Sedum—Annual plant interactions on green roofs: Facilitation, competition and exclusion

A. Vasl, H. Shalom, G. J. Kadas, L. Blaustein

Research output: Contribution to journalArticlepeer-review


Green roofs are becoming a standard component in environmentally aware modern urban planning. In an attempt to maximize the benefits from these roofs, the choice and management of the flora on the roofs remain understudied, especially in non-temperate climates. While the perennial succulent, Sedum, is commonly planted on green roofs, the use and integration of additional plant forms can potentially create more biodiverse roofs. Here, we conducted an experiment to evaluate the interactions between the local Sedum sediforme and local annuals under a Mediterranean climate. We followed the development of S. sediforme and annuals and monitored the invasibility of the green roof over three years. We additionally monitored the substrate temperature, moisture, conductivity, pH, nitrate and percent organic matter. In an attempt to increase intraspecific competition, which is predicted to reduce interspecific competition, S. sediforme were initially arranged in two different dispersion patterns − uniform and clumped. Three levels of S. sediforme (absent, uniform and clumped) were crossed with the presence or absence of twenty species of annuals, introduced as seeds. Sedum sediforme dispersion did not differentially affect annuals, but both dispersion patterns of S. sediforme reduced biomass and diversity of annuals during the third year. Annual presence reduced clumped dispersion of S. sediforme cover and inflorescences throughout all three years, but increased total chlorophyll levels in S. sediforme leaf tissue during the third year. Sedum sediforme also reduced abundance and biomass of colonizing plants. Sedum sediforme and annuals each showed valuable enhancements to some of the most important green roof functions. Annuals increased nitrate fixation in the substrate which may have explained the increased levels of chlorophyll and carotenoids in S. sediforme in these treatments. Finally, S. sediforme interacted with annuals to reduce substrate temperature and presence of annuals reduced substrate moisture thereby improving storm-water abatement capacity. We conclude that the combination of annuals and S. sediforme in Mediterranean green roofs will improve green roof function as an important component in future sustainable urban planning.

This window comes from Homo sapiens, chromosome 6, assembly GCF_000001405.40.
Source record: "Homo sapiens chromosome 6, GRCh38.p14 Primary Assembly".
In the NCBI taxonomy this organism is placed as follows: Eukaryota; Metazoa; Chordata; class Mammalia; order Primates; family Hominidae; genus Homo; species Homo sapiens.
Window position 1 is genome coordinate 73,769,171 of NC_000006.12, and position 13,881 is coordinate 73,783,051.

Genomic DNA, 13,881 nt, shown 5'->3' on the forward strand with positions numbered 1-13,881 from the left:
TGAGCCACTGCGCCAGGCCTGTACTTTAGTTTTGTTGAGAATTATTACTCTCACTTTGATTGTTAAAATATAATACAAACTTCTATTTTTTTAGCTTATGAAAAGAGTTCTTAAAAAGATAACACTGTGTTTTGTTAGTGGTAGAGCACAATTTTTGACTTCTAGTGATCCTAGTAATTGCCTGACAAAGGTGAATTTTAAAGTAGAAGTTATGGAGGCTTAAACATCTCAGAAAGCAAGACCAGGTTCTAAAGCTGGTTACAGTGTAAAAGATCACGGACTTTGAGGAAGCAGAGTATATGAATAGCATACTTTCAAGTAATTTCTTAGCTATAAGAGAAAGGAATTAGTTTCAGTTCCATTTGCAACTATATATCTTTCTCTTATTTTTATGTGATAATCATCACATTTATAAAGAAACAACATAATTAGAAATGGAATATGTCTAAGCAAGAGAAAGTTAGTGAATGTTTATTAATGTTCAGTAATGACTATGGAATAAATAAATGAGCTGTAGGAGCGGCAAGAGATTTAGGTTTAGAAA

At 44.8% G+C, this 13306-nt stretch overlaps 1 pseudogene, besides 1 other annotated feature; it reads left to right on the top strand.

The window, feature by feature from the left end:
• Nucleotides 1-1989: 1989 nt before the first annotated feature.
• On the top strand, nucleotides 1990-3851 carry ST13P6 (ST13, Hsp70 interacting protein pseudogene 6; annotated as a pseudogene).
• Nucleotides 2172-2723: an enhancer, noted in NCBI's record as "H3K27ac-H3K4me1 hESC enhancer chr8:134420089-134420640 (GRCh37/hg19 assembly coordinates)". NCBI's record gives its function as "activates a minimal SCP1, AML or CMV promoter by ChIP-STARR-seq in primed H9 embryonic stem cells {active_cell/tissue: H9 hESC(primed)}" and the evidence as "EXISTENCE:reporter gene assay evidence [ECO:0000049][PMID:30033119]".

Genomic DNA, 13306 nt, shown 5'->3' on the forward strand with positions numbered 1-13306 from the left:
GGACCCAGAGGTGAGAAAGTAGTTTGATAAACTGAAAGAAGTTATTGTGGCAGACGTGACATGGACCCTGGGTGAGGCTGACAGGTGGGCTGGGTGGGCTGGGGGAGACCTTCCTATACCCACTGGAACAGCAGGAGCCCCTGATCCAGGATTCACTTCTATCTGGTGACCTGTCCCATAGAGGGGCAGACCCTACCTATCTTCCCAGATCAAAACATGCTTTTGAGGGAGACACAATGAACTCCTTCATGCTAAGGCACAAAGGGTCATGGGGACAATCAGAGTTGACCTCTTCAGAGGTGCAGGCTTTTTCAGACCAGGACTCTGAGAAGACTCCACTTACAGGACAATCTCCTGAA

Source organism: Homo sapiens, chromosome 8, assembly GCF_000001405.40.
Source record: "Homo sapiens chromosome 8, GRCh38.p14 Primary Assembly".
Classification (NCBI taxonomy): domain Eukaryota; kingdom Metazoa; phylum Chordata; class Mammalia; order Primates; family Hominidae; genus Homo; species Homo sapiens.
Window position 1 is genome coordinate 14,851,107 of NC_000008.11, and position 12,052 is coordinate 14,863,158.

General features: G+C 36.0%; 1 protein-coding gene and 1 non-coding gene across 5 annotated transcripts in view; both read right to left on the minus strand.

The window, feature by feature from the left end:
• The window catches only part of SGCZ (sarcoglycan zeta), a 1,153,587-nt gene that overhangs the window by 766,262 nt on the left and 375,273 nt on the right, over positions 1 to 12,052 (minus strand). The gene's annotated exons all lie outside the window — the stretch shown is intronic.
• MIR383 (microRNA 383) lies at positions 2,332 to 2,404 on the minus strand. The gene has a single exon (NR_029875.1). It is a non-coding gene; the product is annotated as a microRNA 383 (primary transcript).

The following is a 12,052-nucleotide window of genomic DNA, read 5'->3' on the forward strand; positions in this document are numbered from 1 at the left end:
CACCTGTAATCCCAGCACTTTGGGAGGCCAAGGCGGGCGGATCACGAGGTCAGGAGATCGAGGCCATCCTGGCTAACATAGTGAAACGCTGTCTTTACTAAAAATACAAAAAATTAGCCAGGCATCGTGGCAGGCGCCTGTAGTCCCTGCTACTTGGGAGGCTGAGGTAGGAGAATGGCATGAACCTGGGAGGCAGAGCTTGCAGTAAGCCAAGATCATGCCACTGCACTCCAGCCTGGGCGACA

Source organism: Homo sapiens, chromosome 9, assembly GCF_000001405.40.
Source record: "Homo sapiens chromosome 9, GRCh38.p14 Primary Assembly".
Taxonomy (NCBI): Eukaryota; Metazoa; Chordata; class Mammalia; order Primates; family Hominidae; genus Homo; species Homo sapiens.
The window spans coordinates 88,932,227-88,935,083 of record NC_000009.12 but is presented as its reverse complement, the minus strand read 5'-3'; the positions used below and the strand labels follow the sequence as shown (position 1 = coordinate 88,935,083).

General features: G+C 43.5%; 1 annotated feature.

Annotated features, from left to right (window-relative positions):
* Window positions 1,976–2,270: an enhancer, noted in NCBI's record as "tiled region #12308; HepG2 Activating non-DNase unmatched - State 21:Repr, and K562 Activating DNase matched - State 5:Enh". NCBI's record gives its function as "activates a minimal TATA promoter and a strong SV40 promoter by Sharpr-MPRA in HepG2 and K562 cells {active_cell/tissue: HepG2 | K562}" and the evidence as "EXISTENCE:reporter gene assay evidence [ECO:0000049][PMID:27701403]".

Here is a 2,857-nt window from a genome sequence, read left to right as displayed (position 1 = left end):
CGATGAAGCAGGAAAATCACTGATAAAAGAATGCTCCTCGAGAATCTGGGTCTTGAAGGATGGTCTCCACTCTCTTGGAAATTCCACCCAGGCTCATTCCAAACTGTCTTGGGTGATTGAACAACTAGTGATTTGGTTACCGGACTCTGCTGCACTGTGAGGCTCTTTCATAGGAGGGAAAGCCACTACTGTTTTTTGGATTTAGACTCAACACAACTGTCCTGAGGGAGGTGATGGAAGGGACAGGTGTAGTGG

Original languageEnglish
Pages (from-to)318-329
Number of pages12
JournalEcological Engineering
StatePublished - Nov 2017

Bibliographical note

Publisher Copyright:
© 2017 Elsevier B.V.


  • Chlorophyll
  • Extensive green roofs
  • Mediterranean climate
  • Mesocosm experiment
  • Species diversity

ASJC Scopus subject areas

  • Environmental Engineering
  • Nature and Landscape Conservation
  • Management, Monitoring, Policy and Law


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